At the time of writing, eight years after Koum’s death, no arrests had been made, and there were no significant leads in the investigation. It was reported that there were no tyre marks on the road surface to indicate that the driver of the truck had braked to avoid the head-on collision, and that the driver had ‘disappeared’, adding to the suspicion that the crash was not accidental. Some reports even suggest that the truck had chased Koum to Ahala, a neighbourhood just outside Yaoundé.
Shortly after Koum’s death, a police source confirmed that they were ‘working seriously on this case because a majority of Cameroonians would see the hand of the Minister of Defence Edgard Alain Mebe Ngo’o [in his death]’. A source in the Ministry of Communication revealed that the police were particularly concerned with the case not because of the Mebe Ngo’o angle but because Koum was the country’s representative for RSF: ‘The government does not want, once again, to be faced with criticism from the West concerning press freedom in Cameroon. The political situation is already very complicated to manage as concerns relations with Western chancelleries,’ the official declared.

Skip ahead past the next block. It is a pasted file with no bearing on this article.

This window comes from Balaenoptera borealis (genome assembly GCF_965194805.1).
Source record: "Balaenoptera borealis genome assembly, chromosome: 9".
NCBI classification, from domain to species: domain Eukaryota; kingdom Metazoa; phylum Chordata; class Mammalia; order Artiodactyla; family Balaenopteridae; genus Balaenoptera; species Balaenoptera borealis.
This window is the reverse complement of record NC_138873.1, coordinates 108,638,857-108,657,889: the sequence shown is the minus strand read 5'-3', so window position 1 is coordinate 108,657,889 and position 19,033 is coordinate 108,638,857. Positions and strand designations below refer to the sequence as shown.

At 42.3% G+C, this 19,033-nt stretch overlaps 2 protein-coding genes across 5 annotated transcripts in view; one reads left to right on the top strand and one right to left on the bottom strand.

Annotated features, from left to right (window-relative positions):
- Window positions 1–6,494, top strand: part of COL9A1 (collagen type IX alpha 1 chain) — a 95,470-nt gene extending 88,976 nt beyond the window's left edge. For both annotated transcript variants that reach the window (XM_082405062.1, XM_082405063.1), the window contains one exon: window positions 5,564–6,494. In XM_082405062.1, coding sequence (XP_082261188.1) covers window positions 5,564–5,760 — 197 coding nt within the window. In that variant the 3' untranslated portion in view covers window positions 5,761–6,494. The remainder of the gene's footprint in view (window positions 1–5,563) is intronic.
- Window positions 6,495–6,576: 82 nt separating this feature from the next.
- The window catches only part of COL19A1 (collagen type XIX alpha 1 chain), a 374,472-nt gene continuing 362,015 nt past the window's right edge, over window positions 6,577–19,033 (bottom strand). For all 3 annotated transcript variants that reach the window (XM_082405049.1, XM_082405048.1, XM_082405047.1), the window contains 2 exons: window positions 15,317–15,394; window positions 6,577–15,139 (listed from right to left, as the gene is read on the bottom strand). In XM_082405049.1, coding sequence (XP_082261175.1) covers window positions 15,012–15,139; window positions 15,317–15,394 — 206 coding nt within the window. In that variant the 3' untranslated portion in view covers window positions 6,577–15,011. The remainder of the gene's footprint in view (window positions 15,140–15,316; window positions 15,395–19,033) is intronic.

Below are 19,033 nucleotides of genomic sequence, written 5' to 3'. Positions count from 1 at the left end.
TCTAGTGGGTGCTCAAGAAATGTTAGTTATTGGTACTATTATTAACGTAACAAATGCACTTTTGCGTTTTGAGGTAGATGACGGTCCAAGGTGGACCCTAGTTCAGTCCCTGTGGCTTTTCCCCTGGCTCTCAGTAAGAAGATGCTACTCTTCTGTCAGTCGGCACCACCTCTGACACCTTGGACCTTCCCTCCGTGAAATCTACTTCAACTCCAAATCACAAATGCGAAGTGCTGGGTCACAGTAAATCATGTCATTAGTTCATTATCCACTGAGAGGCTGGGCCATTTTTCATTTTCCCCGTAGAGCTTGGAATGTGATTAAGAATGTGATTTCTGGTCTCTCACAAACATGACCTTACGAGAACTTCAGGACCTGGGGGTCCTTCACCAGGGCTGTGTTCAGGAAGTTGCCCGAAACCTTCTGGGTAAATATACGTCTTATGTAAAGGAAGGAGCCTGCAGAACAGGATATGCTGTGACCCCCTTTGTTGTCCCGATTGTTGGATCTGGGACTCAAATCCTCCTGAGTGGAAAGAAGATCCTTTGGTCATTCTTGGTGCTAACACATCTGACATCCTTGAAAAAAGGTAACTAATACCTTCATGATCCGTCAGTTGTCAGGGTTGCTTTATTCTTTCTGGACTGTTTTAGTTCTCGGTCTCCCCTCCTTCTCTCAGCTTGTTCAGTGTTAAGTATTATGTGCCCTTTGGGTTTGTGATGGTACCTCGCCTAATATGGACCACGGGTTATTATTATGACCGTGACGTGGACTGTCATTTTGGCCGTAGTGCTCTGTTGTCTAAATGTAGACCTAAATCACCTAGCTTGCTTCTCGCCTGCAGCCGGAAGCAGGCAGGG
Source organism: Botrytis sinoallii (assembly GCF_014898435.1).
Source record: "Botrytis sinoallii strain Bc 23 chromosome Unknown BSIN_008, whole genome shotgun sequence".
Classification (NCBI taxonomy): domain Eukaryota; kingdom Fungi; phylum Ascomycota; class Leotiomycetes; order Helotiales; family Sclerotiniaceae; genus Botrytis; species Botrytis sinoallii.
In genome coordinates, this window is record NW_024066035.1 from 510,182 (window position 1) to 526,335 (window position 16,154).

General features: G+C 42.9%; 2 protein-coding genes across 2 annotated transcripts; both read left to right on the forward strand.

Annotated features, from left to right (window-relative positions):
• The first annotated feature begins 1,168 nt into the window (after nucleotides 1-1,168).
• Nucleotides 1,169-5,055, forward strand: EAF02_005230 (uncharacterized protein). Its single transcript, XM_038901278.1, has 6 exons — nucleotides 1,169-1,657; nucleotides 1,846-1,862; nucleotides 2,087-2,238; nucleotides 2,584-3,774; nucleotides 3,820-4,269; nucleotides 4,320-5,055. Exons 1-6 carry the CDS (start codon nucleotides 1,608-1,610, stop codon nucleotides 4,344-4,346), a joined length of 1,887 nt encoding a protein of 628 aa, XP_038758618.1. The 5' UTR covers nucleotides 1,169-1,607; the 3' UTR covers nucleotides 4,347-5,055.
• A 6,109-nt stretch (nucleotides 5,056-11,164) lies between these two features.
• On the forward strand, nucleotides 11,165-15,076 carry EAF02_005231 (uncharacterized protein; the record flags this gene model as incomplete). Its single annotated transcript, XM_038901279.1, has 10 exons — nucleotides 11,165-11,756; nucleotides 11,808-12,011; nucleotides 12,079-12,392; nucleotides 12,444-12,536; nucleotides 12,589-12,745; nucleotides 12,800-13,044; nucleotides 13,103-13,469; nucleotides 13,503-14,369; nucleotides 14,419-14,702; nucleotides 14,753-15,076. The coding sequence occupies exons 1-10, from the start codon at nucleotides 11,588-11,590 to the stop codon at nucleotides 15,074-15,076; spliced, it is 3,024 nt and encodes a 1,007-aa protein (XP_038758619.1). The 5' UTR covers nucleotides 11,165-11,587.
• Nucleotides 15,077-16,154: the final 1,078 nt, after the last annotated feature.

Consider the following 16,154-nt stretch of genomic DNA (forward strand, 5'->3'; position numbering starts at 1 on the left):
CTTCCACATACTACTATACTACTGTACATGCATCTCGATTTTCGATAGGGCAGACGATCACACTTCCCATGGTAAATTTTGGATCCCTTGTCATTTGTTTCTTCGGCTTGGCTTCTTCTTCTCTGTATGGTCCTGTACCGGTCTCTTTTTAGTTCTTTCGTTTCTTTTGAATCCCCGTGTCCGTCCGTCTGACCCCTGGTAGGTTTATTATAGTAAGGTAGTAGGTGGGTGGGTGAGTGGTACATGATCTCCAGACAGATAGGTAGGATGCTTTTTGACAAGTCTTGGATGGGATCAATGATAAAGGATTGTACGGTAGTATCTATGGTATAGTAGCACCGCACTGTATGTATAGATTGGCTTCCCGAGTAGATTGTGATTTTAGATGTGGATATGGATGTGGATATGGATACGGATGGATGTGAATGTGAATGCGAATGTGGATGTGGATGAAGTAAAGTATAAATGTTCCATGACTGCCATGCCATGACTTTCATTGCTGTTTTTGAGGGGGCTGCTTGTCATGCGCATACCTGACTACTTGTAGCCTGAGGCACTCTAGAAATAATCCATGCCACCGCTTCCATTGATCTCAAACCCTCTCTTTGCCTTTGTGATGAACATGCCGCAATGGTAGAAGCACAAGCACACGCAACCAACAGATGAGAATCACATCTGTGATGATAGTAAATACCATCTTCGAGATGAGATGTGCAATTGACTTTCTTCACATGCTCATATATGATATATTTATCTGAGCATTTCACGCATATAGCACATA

Despite these concerns, police investigations have yielded no results, seemingly granting impunity to those who order these kinds of assassinations, and offering little comfort to those investigating organized crime.
Of some consolation is the fact that, on 5 March 2019, Mebe Ngo’o was arrested and charged with the embezzlement of public funds to the value of CFA196 billion (approximately US$392 million). He is currently serving time in Kondegui Prison in Yaoundé.